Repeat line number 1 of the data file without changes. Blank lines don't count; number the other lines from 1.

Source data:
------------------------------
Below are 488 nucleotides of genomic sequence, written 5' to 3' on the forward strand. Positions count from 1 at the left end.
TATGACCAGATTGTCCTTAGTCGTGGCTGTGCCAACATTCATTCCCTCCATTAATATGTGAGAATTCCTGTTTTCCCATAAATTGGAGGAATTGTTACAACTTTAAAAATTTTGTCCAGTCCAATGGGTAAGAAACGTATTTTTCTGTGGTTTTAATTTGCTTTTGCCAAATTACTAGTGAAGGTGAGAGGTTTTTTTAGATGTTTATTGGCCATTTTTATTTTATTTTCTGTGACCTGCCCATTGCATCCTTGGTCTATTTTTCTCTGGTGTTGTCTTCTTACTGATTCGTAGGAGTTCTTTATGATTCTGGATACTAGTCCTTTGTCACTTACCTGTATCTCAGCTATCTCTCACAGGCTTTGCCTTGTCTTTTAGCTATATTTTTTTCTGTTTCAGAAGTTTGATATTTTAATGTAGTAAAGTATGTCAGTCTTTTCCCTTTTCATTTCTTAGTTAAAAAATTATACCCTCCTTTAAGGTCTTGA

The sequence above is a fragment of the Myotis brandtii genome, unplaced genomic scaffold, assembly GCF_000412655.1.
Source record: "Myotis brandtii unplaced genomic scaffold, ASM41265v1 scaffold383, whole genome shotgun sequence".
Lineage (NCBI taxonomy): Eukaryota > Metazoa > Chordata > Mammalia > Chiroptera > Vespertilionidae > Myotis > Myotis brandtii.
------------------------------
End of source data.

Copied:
Below are 488 nucleotides of genomic sequence, written 5' to 3' on the forward strand. Positions count from 1 at the left end.